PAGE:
What is the real purpose of a transit system?

Some might answer the above question like an evolutionary biologist; the purpose of a transit system is to maintain its strength and grow.  This at least seems to be the sort of perspective that is creeping into the debate about how to close a budget gap for the DC metro.  Although it is very refreshing to see fare increases be the main strategy, many of the proposals from transit advocates in the area are centered around methods that take advantage of captive customers who are very unlikely to leave the system even with substantial fare increases.

The two main proposals that exhibit this property affect commuters to the city center (up to $0.50 surcharge during peak commuting time) and tourists, along with those who must pay with cash, (with surcharges for paper fare cards – frequent riders typically have a permanent credit card type fare card that would not be affected).  The thinking behind these disproportional increases is quite simple; these sorts of  people are very unlikely to change behaviors after fare increases and therefore metro can charge them more without losing ridership.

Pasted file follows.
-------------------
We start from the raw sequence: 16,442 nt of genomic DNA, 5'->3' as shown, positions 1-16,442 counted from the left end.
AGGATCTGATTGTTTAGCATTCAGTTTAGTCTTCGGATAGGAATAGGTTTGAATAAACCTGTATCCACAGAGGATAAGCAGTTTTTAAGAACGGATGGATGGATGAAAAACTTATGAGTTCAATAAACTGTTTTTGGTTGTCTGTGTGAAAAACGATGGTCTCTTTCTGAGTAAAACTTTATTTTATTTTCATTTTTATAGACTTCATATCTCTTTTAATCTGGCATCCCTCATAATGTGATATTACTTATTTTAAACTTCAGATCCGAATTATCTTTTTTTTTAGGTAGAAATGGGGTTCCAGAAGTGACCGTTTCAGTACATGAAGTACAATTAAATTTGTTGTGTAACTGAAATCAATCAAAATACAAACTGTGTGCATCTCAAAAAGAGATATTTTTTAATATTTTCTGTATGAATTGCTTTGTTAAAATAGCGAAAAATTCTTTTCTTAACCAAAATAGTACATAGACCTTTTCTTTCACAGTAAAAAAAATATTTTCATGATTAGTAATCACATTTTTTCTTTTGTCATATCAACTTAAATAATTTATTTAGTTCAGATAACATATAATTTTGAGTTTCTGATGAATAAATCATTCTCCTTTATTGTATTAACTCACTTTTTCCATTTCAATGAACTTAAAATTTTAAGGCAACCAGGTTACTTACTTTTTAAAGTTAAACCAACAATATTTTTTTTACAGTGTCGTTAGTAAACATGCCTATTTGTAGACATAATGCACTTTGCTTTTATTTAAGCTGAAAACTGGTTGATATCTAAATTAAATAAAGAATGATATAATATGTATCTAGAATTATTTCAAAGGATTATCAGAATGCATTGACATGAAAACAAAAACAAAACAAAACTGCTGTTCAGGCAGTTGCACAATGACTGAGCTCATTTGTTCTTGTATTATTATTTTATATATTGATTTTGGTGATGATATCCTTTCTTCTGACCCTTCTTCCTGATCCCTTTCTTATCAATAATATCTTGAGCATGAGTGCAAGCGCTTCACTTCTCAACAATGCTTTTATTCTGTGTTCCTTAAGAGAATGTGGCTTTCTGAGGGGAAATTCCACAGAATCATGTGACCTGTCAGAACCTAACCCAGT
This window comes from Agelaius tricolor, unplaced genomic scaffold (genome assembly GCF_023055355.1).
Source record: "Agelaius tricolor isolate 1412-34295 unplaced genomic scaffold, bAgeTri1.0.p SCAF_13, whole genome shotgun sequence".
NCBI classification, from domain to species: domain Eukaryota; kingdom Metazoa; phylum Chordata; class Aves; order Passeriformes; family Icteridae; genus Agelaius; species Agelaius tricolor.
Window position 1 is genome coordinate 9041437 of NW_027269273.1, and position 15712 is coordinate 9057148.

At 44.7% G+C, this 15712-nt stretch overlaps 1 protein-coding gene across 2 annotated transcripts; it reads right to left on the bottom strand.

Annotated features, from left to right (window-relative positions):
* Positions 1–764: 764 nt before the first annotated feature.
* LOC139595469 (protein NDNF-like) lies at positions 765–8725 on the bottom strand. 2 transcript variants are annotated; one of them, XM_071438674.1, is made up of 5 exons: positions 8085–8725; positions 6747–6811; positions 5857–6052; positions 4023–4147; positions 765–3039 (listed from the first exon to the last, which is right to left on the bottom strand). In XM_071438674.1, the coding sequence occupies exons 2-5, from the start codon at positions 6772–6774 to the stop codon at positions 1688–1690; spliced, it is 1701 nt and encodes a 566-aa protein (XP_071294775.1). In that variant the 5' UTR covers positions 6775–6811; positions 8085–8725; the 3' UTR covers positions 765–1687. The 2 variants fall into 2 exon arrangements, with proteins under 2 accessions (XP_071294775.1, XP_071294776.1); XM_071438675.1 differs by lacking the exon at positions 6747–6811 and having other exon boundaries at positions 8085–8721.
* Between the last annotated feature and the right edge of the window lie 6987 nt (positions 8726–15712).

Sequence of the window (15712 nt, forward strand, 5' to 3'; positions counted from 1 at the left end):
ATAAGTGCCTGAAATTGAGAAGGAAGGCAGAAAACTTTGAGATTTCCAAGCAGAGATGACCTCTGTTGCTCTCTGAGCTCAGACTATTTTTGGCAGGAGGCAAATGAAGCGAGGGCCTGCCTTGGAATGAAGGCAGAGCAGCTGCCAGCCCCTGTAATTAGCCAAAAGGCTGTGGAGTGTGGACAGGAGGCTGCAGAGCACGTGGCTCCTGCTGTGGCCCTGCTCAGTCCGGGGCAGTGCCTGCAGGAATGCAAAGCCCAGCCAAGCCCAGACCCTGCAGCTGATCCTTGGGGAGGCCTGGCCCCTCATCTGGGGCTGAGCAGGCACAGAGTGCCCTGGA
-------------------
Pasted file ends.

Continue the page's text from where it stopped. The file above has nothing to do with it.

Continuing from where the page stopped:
Is it wrong to charge disproportionate fees?  Not exactly.  The problem here is not the disproportionate fares themselves; this is done all the time in an effort to change people’s behaviors to more pro-social options.  For instance, you might increase parking fees in an area with the hopes that people will take public transit instead (this might make sense if cars often clog the city center); however, the intent in such a case is totally different from the current case.  It is hoped in the current case with metro that people won’t change their behaviors.  Otherwise these extra fees would not raise the needed funds.

I’m not against most of the proposals that include fee increases but it is important to maintain a just (an ethically justifiable) distribution of burden.  Something radical needs to be done but many transit advocates seem to have lost sight of the actual purpose of any mass transit system, building a just city.  We can take advantage of the circumstances of some so that they carry a disproportionate burden but this sort of strategy is certainly wrong.  After all, models of consumer elasticity can’t tell us what sort of values we should have.

Social Justice and Transit Oriented Developments